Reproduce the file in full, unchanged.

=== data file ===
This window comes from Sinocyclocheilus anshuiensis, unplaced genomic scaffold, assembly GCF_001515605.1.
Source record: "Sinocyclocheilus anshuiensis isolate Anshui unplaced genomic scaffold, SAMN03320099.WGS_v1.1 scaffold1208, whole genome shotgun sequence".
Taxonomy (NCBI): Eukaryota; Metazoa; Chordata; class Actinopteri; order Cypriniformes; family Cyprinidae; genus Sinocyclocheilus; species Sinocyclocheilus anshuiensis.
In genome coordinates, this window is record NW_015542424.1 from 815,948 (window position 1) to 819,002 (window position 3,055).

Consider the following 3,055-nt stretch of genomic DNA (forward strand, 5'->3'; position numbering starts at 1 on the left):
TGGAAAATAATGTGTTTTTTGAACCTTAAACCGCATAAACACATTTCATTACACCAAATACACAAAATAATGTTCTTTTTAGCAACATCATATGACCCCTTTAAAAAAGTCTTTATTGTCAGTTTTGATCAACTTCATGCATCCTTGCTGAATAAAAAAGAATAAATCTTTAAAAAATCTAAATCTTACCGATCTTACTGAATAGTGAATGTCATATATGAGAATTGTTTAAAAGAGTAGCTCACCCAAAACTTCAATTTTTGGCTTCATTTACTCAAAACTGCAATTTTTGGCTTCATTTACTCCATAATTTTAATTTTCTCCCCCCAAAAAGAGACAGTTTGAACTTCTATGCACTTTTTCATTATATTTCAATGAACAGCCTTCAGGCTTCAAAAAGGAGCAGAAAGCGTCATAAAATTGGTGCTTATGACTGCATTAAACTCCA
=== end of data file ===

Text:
This window comes from Sinocyclocheilus anshuiensis, unplaced genomic scaffold, assembly GCF_001515605.1.
Source record: "Sinocyclocheilus anshuiensis isolate Anshui unplaced genomic scaffold, SAMN03320099.WGS_v1.1 scaffold1208, whole genome shotgun sequence".
Taxonomy (NCBI): Eukaryota; Metazoa; Chordata; class Actinopteri; order Cypriniformes; family Cyprinidae; genus Sinocyclocheilus; species Sinocyclocheilus anshuiensis.
In genome coordinates, this window is record NW_015542424.1 from 815,948 (window position 1) to 819,002 (window position 3,055).

Consider the following 3,055-nt stretch of genomic DNA (forward strand, 5'->3'; position numbering starts at 1 on the left):
TGGAAAATAATGTGTTTTTTGAACCTTAAACCGCATAAACACATTTCATTACACCAAATACACAAAATAATGTTCTTTTTAGCAACATCATATGACCCCTTTAAAAAAGTCTTTATTGTCAGTTTTGATCAACTTCATGCATCCTTGCTGAATAAAAAAGAATAAATCTTTAAAAAATCTAAATCTTACCGATCTTACTGAATAGTGAATGTCATATATGAGAATTGTTTAAAAGAGTAGCTCACCCAAAACTTCAATTTTTGGCTTCATTTACTCAAAACTGCAATTTTTGGCTTCATTTACTCCATAATTTTAATTTTCTCCCCCCAAAAAGAGACAGTTTGAACTTCTATGCACTTTTTCATTATATTTCAATGAACAGCCTTCAGGCTTCAAAAAGGAGCAGAAAGCGTCATAAAATTGGTGCTTATGACTGCATTAAACTCCA